The humanities value chain: a framework for knowledge transfer in the modern university

Mooney Smith, Lisa (2009) The humanities value chain: a framework for knowledge transfer in the modern university. University of Nottingham, Nottingham. ISBN UNSPECIFIED

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The research described in this thesis presents a body of material generated over four years of close
observation of research and knowledge transfer practices in one Russell Group university institution. It
attempts to contextualise knowledge transfer (hereafter KT) within the arts and humanities
environment, as well as situate learning about the reception and adoption of KT with reference to the
individual scholar and the organisation in which they operate. Within this context, little has been
written explicitly about the character of the arts and humanities, and particularly the historical
antecedence of the disciplines and their close relationship to current KT challenges.
In the early chapters of the thesis we address the growing interest in KT specific language, the key
words that have become landmarks in the extension of the ‘Two Cultures’ debate. In defining some of
the parameters by which KT has come to be recognised, we also begin to signal changes in both the
lexicon and landscape in which KT has evolved. We suggest that both the institution and their
academic inhabitants play an intrinsic part in this evolution, framed by both the political and scholarly
tensions of the time.
In the latter part of the thesis there is a distinct shift in emphasis from the foundations of the KT debate,
to its current inflections at a more grass roots level within the academic institution. We frame this shift
in the context of the key investor in research within these disciplines and suggest that the Arts and
Humanities Research Council is equally challenged to articulate and underpin the adoption of KT and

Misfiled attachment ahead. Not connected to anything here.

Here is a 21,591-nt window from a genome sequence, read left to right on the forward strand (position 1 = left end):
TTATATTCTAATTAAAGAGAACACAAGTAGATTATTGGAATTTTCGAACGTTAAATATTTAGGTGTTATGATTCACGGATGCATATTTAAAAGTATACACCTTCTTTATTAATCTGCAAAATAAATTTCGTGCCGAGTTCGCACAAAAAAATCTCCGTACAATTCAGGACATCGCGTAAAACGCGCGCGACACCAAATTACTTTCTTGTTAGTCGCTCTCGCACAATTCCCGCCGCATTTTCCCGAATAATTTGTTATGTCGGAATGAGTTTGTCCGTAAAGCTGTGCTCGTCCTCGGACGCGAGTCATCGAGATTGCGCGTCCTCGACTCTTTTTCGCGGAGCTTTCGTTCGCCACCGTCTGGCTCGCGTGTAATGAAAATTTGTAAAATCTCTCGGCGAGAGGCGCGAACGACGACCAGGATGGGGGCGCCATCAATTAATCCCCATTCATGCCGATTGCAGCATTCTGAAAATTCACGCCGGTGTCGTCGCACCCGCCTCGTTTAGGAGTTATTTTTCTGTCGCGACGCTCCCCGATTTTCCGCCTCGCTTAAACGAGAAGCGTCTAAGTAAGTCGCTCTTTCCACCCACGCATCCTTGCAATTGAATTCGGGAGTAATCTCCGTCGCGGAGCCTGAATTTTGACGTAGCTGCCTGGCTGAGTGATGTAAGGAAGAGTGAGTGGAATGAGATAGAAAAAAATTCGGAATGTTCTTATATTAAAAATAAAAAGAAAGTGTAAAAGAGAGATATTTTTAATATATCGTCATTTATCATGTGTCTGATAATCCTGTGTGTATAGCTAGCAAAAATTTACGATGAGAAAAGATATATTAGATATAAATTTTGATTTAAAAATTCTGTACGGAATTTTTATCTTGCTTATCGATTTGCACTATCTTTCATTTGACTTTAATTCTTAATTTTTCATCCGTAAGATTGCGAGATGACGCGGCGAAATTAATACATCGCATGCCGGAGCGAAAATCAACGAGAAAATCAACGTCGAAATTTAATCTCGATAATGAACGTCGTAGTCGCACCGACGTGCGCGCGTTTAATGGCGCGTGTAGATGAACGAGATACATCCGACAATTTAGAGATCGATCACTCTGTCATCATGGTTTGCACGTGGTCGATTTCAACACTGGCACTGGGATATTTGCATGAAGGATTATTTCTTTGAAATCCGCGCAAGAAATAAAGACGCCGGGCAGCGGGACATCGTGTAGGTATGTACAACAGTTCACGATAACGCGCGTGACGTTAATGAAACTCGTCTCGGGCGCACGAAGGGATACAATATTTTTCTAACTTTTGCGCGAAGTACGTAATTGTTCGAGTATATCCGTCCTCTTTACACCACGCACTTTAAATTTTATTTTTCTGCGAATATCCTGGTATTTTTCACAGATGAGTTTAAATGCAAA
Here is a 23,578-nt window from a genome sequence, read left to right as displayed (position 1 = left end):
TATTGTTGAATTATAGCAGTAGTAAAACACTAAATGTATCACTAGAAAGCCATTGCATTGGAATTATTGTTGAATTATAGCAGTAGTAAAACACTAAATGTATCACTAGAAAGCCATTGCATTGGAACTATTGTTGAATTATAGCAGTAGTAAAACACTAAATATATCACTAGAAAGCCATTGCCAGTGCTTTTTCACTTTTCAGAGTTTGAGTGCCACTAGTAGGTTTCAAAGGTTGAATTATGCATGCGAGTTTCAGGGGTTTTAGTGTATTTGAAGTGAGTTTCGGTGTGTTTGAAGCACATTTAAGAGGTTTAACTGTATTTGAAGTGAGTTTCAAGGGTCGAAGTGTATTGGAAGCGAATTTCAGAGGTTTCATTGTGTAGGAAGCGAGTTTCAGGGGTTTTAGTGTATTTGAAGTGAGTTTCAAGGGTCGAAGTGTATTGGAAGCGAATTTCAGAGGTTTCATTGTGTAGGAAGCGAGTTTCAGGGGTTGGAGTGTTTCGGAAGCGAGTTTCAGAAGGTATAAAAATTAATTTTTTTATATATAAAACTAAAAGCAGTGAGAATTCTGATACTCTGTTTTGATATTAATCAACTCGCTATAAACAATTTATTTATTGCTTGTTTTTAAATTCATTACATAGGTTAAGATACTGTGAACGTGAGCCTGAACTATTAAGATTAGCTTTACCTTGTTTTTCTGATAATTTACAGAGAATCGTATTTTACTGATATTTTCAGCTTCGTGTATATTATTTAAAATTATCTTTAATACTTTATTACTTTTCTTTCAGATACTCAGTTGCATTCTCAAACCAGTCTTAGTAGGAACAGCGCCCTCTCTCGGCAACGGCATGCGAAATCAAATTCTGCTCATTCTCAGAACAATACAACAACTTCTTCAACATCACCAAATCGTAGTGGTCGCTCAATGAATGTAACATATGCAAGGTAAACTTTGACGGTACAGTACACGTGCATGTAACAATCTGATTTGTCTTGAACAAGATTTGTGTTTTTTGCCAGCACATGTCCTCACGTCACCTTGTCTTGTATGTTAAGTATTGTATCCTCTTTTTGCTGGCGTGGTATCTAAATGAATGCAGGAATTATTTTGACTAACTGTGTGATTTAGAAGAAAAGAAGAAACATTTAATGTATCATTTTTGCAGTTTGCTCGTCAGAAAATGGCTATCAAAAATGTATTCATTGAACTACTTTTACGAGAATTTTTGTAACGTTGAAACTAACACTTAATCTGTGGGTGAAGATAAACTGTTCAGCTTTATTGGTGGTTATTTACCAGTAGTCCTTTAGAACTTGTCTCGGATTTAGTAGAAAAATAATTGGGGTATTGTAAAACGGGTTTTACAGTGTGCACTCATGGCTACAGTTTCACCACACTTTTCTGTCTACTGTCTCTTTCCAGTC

its impacts at the heart of academic practice. In order that we might better animate how these practices
are emerging, we observe one particular case study that lays down a possible framework for closer
observation of KT in what we term the ‘Humanities Value Chain’. In focusing on a collection of
players connected in the successful pursuit of collaborative research, we attempt to uncover a the
perspective of individuals within the institution and the way in which organisations might support or
hinder their pursuit of KT based research.
In concluding the thesis we suggest that the culmination of this knowledge might offer a useful
framework for considering how KT occurs in arts and humanities led teams, and at the same time how
it might act as a possible tool from which KT players and practices might be better observed. In
presenting a possible framework for consideration, we suggest that the current preoccupation with
impacts might at the same time be better understood by observing more closely the roles researchers
play during the collaborative research process.

Keywords:The humanities value chain, Framework for knowledge transfer
Subjects:X Education > X342 Academic studies in Higher Education
Divisions:College of Arts > Lincoln School of Art & Design
ID Code:3637
Deposited On:12 Nov 2010 09:51

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